At annual meeting Friday, Merrimack Valley community to vote on critical race theory, school board candidates

  • In August, Merrimack Valley School District hosted a contentious meeting to discuss whether to require students to wear masks. In districts throughout the state, school board elections are shaping up to be very different than races in recent years. Ethan Dewitt

Monitor staff
Published: 3/2/2022 5:21:21 PM

Questions on critical race theory and school board transparency are on the table for voters at Merrimack Valley School District’s annual meeting Friday, alongside the school budget and contested school board elections.

Polls will be open for ballot voting starting at 11 a.m. Friday at Merrimack Valley High School, where residents of Boscawen, Loudon, Penacook, Salisbury and Webster can vote to elect four school board members and a district moderator.

At the 7 p.m. annual meeting, residents will vote on whether Merrimack Valley School District should explicitly ban teaching critical race theory or “any of its derivative philosophies.” Critical race theory is an academic framework of analysis typically used at the college level that examines the impact of racism on U.S. society. The proposal, which came to be on the warrant via a resident petition, would cast a wide net in its ban of any teaching that the United States, the state of New Hampshire, or any resident of New Hampshire is racist or intolerant.

Voters will also consider whether the school board should hold an interactive question and answer session with audience members at every school board meeting. If passed, school board members and administrators would be required to respond “publicly and substantively, at such meeting and without obfuscation or delay,” to any questions posed.

Attendees will also vote on whether to approve a proposed $44,119,561 school budget for next school year. They will also vote on whether to dedicate $300,000 to the maintenance of school buildings and grounds and whether to approve the salary and benefit costs in the collective bargaining agreement with the support staff union.

Besides matters related to education, residents will be voting on the structure of the annual meeting itself by deciding whether to drop the traditional meeting practice and switch to the ballot voting system known as “SB 2.” The topic was proposed in 2019 and 2020 and was voted down by residents both times before.

Making parent voices heard is a priority for school board candidates

In the school board race, eight candidates are vying for four open seats on the school board. In Salisbury, incumbent Peggy Jones-Blanchard is running for re-election against challengers Louise Andrus and Raymond Wilson. In Boscawen, incumbent Owen Harrington is running for re-election against challenger Jennifer Lacasse. In Webster, newcomers Erik Hansen and Kimberly Kenney are running to fill the open seat left by Webster incumbent Andrew Chalsma, who is not seeking re-election. In Penacook, incumbent Tracy Bricchi is running for re-election and Jennifer Gelinas, although not on the ballot, is running as a write-in candidate.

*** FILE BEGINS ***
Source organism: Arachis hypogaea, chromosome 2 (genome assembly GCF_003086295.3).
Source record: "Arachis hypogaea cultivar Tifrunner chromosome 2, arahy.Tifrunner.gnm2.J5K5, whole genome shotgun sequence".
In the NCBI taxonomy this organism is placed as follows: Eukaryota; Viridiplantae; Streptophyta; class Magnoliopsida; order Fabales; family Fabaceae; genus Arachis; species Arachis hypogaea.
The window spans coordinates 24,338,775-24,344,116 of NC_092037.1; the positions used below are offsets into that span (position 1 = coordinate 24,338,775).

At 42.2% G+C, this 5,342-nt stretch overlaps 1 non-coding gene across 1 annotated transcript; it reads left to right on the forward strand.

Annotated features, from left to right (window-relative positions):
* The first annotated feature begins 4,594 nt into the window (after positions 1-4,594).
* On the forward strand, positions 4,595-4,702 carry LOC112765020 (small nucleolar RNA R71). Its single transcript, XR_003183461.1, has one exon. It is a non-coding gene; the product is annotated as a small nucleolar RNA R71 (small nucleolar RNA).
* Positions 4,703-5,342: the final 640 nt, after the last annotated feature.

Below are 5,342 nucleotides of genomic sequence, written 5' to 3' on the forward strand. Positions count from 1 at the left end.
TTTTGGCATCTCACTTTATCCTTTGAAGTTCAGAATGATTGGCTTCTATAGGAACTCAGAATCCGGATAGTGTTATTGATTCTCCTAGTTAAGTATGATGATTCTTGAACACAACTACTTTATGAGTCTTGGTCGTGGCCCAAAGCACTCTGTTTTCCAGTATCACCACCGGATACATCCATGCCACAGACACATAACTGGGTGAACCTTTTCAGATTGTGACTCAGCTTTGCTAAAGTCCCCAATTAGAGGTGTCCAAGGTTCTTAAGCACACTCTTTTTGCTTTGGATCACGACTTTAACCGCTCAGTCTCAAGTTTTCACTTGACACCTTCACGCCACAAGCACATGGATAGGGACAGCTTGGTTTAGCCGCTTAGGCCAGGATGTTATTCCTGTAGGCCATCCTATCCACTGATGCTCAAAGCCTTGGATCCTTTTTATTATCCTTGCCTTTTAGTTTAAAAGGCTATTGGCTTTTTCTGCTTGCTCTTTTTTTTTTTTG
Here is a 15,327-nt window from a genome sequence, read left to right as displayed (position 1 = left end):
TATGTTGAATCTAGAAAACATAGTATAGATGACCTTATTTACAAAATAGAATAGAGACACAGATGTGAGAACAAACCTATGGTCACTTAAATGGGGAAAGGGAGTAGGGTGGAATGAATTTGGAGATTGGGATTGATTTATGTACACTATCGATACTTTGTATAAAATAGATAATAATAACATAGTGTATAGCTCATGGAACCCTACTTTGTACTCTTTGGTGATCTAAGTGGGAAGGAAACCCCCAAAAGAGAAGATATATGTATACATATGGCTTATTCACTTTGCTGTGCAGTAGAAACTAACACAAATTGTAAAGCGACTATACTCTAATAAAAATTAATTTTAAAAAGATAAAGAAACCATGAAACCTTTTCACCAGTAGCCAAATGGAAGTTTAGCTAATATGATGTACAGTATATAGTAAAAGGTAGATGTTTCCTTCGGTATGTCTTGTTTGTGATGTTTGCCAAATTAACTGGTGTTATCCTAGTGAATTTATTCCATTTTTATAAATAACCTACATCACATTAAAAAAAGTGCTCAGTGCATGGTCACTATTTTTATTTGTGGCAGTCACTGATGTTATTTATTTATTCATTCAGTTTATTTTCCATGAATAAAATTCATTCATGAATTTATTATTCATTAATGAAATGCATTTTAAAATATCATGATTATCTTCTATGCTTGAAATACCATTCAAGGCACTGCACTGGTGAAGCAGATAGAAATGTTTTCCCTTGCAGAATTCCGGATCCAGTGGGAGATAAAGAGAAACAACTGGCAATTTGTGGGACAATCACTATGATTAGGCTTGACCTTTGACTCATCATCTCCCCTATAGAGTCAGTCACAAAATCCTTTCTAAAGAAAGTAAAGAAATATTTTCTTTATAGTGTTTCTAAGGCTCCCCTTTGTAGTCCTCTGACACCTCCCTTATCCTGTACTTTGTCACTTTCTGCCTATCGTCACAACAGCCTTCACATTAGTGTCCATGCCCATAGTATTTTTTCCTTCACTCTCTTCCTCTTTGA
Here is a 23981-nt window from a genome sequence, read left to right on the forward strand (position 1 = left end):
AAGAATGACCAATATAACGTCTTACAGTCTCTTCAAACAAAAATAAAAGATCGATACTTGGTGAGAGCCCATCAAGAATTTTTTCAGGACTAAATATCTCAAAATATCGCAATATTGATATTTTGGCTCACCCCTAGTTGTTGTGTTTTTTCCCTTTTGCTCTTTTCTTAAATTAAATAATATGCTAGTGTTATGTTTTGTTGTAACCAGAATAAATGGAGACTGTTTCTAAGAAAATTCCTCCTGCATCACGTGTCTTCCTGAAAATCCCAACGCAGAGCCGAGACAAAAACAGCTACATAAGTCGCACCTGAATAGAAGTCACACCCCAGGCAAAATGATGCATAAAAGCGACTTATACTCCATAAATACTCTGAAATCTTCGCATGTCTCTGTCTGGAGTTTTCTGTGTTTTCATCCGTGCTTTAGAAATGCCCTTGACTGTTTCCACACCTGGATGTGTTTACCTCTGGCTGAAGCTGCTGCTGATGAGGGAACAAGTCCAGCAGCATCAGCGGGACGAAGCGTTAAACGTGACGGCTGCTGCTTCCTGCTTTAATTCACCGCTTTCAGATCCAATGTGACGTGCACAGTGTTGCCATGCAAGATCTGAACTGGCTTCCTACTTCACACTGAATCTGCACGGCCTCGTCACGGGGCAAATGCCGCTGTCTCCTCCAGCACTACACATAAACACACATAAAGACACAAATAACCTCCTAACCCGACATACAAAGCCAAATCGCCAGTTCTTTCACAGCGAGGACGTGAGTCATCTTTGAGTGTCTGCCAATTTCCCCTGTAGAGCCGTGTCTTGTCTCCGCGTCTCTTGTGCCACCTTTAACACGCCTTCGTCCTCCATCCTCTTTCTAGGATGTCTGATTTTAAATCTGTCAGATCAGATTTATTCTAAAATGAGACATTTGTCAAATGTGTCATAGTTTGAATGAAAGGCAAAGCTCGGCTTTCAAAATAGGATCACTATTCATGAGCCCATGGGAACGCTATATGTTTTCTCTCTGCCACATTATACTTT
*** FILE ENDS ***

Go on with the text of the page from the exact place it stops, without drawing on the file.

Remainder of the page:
Controversy over COVID-19 protocols, specifically over the mask mandate the school district imposed in fall 2021, created a significant divide in the Merrimack Valley community this year. Administrators and school board members became the targets of outrage at many school board meetings where some parents and community members shouted and swore at them for instating a mask mandate. And for those parents, who believe mask use should be a personal choice made by individual families, many felt their concerns were disregarded by the board.

Some school board candidates, like incumbent Owen Harrington in Boscawen, said the increased politicization that has been dominating school board meetings has detracted from the actual issues related to education. Harrington, who works as a principal in the Dunbarton school district and has been on the MV school board for a year, says he wants to do more work around personalizing education for students.

“Politics don’t have a place on a school board. What needs to be on a school board, at least in my opinion, is individuals that are focused on education,” Harrington said. “The last time I ran, we were still in the thick of the pandemic and I think the school board, rightfully so, was hyper-focused on dealing with that. I’m hoping if I get elected again, I would have the opportunity to get more involved in the education policy of MV.”

Harrington’s Boscawen opponent Jennifer Lacasse, a child and family therapist who is also a youth athletics coach, feels strongly that the school board overstepped its responsibilities with the mask mandate earlier this year, infringing on parental rights. Lacasse, who was one of the parent plaintiffs suing the Merrimack Valley School District over its mask mandate, says her profession and community involvement allow her to understand the challenges that area families face. Lacasse ran unsuccessfully as an at-large candidate in 2021.

“For the past two years, I have watched at our school board meetings a community angry, frustrated and feeling unheard,” Lacasse said. “I have watched tearful parents plead to get kids back to normalcy in fear of their mental health safety. I have watched kids stand before a gym full of people, trying to express their frustration with the decisions that were being made, trying to tell the adults that they were really struggling. I don’t think that we as a community have done a good job in how we have supported kids through this. And now that the threat of the pandemic is over, there is a lot of repair to do and not many resources to help these kids.”